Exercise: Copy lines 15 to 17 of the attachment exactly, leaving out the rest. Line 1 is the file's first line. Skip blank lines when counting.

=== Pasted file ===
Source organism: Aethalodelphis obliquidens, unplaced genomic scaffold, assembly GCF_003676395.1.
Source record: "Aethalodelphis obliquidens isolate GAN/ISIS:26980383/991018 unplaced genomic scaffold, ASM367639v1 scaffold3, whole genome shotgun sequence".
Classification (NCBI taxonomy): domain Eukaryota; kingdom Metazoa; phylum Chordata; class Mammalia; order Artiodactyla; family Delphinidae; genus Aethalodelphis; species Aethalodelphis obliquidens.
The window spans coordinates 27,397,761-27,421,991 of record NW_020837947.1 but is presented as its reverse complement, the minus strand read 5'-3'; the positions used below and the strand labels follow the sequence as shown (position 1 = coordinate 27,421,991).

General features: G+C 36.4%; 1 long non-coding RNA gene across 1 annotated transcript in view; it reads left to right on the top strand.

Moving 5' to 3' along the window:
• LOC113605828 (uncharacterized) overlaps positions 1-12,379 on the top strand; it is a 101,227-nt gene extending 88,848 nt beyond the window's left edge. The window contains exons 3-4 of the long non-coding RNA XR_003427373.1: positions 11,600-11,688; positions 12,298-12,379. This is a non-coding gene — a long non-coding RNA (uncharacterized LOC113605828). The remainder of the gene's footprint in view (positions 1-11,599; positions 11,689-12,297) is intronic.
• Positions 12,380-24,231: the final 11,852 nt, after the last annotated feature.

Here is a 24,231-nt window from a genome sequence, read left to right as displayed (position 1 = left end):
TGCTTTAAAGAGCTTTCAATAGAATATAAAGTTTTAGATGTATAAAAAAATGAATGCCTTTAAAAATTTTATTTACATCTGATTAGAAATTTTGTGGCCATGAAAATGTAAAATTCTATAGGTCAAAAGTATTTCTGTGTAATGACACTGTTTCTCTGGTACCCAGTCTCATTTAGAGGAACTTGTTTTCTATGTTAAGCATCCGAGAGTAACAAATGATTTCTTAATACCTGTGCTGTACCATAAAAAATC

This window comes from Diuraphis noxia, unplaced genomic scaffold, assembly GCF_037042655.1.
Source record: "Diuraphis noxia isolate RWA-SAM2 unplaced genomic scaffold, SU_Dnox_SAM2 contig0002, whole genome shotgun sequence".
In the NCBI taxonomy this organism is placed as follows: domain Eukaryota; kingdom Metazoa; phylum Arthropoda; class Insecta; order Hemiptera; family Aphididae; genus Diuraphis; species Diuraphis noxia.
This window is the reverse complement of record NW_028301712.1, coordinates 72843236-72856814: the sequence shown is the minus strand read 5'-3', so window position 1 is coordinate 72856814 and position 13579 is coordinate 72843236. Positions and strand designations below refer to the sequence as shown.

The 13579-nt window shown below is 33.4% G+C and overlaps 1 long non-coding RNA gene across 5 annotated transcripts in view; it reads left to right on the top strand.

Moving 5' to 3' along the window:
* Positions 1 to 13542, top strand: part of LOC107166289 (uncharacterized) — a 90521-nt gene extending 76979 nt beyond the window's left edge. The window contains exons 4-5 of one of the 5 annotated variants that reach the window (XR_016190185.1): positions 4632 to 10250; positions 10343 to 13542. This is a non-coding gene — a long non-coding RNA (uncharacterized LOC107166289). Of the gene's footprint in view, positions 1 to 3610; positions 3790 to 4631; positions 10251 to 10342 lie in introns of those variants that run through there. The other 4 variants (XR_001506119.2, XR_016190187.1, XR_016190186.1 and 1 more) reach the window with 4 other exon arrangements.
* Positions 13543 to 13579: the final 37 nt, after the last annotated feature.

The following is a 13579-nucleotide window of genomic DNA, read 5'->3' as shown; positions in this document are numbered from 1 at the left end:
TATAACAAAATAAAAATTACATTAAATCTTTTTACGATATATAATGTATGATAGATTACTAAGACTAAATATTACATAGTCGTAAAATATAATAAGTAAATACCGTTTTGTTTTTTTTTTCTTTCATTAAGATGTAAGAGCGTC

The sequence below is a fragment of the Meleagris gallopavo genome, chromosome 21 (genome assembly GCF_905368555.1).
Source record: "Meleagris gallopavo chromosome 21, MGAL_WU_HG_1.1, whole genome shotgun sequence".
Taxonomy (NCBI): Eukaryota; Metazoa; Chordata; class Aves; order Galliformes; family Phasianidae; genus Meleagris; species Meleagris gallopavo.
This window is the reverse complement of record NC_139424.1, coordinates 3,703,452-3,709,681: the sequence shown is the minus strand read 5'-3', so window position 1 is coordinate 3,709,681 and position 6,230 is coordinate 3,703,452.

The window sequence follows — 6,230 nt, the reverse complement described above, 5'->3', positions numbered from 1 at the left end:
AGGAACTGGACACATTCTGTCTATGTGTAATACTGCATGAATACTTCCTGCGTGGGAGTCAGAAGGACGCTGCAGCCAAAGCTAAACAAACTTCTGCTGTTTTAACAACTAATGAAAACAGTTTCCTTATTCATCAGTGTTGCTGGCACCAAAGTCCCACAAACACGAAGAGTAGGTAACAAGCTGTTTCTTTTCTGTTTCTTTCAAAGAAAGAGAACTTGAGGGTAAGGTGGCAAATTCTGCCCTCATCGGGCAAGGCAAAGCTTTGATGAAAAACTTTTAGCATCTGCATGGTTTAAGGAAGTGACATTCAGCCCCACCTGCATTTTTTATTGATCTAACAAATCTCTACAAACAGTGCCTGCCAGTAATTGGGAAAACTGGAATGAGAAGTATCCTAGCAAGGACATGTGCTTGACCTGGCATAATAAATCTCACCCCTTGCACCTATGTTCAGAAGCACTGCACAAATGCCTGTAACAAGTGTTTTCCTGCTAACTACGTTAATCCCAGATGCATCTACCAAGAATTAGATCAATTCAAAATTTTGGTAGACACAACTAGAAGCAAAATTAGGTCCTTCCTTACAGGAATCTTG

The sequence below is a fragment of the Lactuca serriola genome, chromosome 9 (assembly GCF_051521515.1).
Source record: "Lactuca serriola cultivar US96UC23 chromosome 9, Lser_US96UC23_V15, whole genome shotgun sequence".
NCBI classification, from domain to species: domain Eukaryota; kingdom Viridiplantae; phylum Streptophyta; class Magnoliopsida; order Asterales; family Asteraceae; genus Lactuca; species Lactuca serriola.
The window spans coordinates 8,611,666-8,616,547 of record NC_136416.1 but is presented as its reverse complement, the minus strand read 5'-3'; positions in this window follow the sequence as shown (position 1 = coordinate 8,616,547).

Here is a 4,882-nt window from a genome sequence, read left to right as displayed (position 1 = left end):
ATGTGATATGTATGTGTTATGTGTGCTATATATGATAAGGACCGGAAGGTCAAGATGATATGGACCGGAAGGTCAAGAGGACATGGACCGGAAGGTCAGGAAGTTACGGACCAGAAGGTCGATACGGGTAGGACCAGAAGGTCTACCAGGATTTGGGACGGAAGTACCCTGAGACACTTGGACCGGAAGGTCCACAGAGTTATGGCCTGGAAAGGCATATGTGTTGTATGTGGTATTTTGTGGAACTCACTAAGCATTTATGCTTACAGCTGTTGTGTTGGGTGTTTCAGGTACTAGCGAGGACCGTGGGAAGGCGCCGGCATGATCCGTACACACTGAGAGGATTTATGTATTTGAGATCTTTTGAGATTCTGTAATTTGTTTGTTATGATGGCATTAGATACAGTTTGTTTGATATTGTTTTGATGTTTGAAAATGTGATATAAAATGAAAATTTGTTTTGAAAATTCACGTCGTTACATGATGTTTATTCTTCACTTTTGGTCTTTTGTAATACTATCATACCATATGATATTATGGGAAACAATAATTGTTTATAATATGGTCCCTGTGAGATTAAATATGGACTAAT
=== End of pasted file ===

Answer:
The 13579-nt window shown below is 33.4% G+C and overlaps 1 long non-coding RNA gene across 5 annotated transcripts in view; it reads left to right on the top strand.

Moving 5' to 3' along the window:
* Positions 1 to 13542, top strand: part of LOC107166289 (uncharacterized) — a 90521-nt gene extending 76979 nt beyond the window's left edge. The window contains exons 4-5 of one of the 5 annotated variants that reach the window (XR_016190185.1): positions 4632 to 10250; positions 10343 to 13542. This is a non-coding gene — a long non-coding RNA (uncharacterized LOC107166289). Of the gene's footprint in view, positions 1 to 3610; positions 3790 to 4631; positions 10251 to 10342 lie in introns of those variants that run through there. The other 4 variants (XR_001506119.2, XR_016190187.1, XR_016190186.1 and 1 more) reach the window with 4 other exon arrangements.